Networking Technology: Hub, Switch and Router

Theoretically, hubs, switches and routers all do the same thing: they are all devices which let you connect multiple computers together. They simply pass on data differently. All of these devices have two or more ports through which they connect computers or even networks.

To understand the difference between these devices, it is important to go over the process via which connect and transfer data.


This is the simplest of the three devices to understand. It is also the least intelligent since it applies no filtering benchmarks before passing on the data. A hub connects multiple network devices on an internal network such as a home or office network.

The hub doesn’t filter data and passes on any data packets it receives to all devices in the network. This means that even if the information sent was not relevant to the other devices, they still receive it. For example, if a PC is transferring information to a printer via a hub, the hub will transfer that data to the printer and all other devices it’s connected to.

This creates serious concern for security since confidential data transferred over the hub would be shared with all other users too. Furthermore, this process also wastes a lot of bandwidth by sharing data packets with everyone instead of just the required device. For these reasons, hubs have become less common and most people have shifted to using a switch.


A switch is intelligent unlike a hub, which is why even though it functions pretty much in the same way as a hub, it’s still able to broadcast data smartly. A switch is also connected to different network devices through an Ethernet connection.

A switch has the ability to read and learn the physical address (MAC address) of a port. Therefore, unlike a hub, when a switch broadcasts data, it matches the exact port of the device with its list of physical addresses before delivering the data. This way the data packet only reaches the designated receiver instead of being rebroadcast to all devices on the network.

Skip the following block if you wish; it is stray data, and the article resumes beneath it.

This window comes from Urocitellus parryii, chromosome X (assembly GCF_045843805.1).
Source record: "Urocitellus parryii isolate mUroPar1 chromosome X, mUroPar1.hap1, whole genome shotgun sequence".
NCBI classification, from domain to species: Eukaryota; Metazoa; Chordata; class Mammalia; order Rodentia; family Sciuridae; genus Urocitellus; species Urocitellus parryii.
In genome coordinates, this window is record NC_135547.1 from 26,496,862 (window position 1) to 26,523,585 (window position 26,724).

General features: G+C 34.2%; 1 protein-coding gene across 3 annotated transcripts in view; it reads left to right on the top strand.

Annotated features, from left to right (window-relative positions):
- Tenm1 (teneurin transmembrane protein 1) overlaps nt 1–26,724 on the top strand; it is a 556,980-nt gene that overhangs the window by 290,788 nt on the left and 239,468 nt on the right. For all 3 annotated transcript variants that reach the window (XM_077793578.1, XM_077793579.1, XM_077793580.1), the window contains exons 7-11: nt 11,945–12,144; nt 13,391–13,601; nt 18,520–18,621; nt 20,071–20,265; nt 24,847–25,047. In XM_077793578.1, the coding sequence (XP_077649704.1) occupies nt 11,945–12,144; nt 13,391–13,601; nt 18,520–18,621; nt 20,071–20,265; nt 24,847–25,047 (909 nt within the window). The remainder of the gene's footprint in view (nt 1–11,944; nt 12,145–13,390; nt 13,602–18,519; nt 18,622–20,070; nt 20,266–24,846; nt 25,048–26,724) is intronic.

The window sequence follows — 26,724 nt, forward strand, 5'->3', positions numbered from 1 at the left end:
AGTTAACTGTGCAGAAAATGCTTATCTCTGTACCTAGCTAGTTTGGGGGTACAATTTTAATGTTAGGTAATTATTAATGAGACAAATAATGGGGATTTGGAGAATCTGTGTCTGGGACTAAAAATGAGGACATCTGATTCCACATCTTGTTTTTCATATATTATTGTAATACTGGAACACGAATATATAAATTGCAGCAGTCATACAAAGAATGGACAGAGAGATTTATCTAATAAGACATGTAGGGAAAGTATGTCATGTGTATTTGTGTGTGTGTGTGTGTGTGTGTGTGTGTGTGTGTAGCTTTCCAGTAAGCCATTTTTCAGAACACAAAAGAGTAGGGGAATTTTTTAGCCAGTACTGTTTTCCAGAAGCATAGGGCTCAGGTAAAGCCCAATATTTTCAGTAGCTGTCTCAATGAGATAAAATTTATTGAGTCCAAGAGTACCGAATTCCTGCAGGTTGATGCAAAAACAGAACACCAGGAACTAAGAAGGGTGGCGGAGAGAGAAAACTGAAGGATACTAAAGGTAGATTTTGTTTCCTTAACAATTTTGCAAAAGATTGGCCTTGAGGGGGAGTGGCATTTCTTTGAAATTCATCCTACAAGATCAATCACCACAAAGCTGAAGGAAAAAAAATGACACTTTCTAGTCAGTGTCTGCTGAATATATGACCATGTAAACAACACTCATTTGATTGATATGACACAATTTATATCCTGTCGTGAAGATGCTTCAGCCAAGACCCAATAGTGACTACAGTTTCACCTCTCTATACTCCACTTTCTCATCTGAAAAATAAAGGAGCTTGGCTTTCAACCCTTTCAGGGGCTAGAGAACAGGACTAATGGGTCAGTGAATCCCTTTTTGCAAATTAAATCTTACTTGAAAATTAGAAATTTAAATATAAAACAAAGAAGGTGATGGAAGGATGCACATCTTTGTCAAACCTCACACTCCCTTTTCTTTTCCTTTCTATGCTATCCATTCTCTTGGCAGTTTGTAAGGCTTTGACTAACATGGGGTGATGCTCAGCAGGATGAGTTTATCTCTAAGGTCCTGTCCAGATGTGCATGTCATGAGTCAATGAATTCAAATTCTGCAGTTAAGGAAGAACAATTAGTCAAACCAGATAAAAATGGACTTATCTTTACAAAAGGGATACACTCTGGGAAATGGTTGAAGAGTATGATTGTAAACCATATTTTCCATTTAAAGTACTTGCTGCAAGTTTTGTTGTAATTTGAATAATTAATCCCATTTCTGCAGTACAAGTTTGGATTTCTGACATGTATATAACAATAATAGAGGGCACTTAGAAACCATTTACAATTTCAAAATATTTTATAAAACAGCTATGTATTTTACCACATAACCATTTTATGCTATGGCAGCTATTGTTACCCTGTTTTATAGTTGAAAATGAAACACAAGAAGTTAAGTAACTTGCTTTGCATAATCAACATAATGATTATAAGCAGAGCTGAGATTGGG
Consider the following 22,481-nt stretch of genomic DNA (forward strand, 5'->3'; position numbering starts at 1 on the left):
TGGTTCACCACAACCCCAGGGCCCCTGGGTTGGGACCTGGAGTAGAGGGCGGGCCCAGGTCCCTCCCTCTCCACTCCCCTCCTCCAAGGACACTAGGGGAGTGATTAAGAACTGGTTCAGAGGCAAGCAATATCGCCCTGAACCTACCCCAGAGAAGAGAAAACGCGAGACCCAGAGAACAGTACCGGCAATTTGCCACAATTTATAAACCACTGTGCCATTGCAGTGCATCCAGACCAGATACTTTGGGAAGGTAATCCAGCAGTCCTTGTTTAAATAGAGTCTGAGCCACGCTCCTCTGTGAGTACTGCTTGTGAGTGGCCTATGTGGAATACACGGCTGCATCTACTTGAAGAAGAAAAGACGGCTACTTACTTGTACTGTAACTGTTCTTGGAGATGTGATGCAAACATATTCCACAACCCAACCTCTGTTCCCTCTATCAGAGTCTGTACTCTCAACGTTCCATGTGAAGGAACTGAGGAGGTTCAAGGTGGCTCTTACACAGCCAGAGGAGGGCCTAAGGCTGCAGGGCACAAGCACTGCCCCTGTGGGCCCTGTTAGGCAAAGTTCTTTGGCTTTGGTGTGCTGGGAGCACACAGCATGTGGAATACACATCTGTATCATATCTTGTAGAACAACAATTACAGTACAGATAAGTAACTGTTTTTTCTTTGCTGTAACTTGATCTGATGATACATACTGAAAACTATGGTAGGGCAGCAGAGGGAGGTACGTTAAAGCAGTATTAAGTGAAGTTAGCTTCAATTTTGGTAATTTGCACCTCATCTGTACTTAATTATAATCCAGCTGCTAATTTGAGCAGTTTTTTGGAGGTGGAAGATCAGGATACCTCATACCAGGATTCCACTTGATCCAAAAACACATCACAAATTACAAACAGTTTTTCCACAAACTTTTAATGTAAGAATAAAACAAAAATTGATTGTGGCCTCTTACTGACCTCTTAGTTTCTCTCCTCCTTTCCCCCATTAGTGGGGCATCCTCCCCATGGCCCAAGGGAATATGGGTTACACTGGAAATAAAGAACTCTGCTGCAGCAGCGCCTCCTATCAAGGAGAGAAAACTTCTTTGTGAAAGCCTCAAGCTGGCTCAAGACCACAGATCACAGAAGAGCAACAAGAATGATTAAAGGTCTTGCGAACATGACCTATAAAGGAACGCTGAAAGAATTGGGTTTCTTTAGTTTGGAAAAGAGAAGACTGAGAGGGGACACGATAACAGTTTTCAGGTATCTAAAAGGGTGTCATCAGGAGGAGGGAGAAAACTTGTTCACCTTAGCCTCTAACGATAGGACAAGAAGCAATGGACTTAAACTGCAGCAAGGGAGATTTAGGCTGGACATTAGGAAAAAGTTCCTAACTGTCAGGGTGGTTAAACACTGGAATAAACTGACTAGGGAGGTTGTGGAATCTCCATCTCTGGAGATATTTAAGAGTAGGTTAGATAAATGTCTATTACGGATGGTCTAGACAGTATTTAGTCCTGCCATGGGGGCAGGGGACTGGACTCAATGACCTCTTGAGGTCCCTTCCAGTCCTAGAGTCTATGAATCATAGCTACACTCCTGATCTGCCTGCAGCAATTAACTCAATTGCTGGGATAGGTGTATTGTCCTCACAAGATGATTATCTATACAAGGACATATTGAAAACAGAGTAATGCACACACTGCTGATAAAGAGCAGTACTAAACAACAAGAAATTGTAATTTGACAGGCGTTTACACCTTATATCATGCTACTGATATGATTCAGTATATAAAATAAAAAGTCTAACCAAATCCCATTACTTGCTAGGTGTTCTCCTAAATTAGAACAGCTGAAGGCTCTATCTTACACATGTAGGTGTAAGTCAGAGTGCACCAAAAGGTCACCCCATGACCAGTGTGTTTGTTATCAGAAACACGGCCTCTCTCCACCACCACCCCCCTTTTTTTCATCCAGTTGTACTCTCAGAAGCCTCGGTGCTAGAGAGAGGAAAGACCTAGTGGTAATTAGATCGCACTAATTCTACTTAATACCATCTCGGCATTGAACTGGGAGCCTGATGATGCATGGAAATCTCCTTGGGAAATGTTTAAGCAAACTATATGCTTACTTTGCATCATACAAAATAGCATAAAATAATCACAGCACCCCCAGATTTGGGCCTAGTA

This is also why switches are a lot more common now compared to hubs. They help maintain data security and also significantly reduce the unnecessary traffic on the network. However, both switches and hubs can only exchange data within their local network. This means that they can rebroadcast data on a home or office network, but not with another network through the Internet. To do that, they would have to be able to read IP addresses which neither of them can do.


The Router is the most intelligent device out of the three since it can read IP addresses too. This allows it to serve as a bridge between networks. It picks up a data packet and analyses whether the IP address belongs to the same network or to another network. If the IP address belongs to that of the same network, the router will receive it and forward it to the relevant device. However, if there’s a different IP address, the router will forward it to another network.

Within each network is a default gateway to send and receive data from other networks. Once the router recognizes that the IP address is different, it will route the data to leave the current network and be sent to the default gateway of another network. That is essentially how a router works.


To sum it up, routers are mainly responsible for enabling connections between networks while hubs and switches help connect devices within a single local network. Also, routers possess a greater capability and can support several different functions, such as NAT, DHCP, etc. For enterprise data networking systems, sophisticated routers are installed to connect ISP networks with additional core routers. The core routers forward data along with the internet’s optical fiber lines.